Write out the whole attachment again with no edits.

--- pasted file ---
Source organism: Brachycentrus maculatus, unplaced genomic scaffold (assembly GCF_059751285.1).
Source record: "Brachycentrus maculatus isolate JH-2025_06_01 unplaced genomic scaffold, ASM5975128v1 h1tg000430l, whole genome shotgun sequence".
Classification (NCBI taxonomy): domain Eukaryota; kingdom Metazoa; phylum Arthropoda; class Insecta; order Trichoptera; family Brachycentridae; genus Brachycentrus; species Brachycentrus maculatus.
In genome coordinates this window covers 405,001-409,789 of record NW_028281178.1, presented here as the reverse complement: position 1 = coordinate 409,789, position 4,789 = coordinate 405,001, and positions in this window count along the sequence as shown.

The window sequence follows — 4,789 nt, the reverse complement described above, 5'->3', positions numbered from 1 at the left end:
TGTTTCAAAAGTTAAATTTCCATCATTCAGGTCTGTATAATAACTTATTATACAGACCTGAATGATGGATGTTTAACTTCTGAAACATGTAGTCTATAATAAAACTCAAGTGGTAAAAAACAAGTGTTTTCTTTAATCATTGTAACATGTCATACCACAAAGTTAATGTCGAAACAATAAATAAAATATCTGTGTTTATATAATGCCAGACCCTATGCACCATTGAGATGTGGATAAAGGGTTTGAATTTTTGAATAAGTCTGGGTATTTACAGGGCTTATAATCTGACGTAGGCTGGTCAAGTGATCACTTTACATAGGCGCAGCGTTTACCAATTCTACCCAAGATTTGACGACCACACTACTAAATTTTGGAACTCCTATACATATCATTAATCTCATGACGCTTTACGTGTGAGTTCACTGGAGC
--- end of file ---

Source organism: Brachycentrus maculatus, unplaced genomic scaffold (assembly GCF_059751285.1).
Source record: "Brachycentrus maculatus isolate JH-2025_06_01 unplaced genomic scaffold, ASM5975128v1 h1tg000430l, whole genome shotgun sequence".
Classification (NCBI taxonomy): domain Eukaryota; kingdom Metazoa; phylum Arthropoda; class Insecta; order Trichoptera; family Brachycentridae; genus Brachycentrus; species Brachycentrus maculatus.
In genome coordinates this window covers 405,001-409,789 of record NW_028281178.1, presented here as the reverse complement: position 1 = coordinate 409,789, position 4,789 = coordinate 405,001, and positions in this window count along the sequence as shown.

The window sequence follows — 4,789 nt, the reverse complement described above, 5'->3', positions numbered from 1 at the left end:
TGTTTCAAAAGTTAAATTTCCATCATTCAGGTCTGTATAATAACTTATTATACAGACCTGAATGATGGATGTTTAACTTCTGAAACATGTAGTCTATAATAAAACTCAAGTGGTAAAAAACAAGTGTTTTCTTTAATCATTGTAACATGTCATACCACAAAGTTAATGTCGAAACAATAAATAAAATATCTGTGTTTATATAATGCCAGACCCTATGCACCATTGAGATGTGGATAAAGGGTTTGAATTTTTGAATAAGTCTGGGTATTTACAGGGCTTATAATCTGACGTAGGCTGGTCAAGTGATCACTTTACATAGGCGCAGCGTTTACCAATTCTACCCAAGATTTGACGACCACACTACTAAATTTTGGAACTCCTATACATATCATTAATCTCATGACGCTTTACGTGTGAGTTCACTGGAGC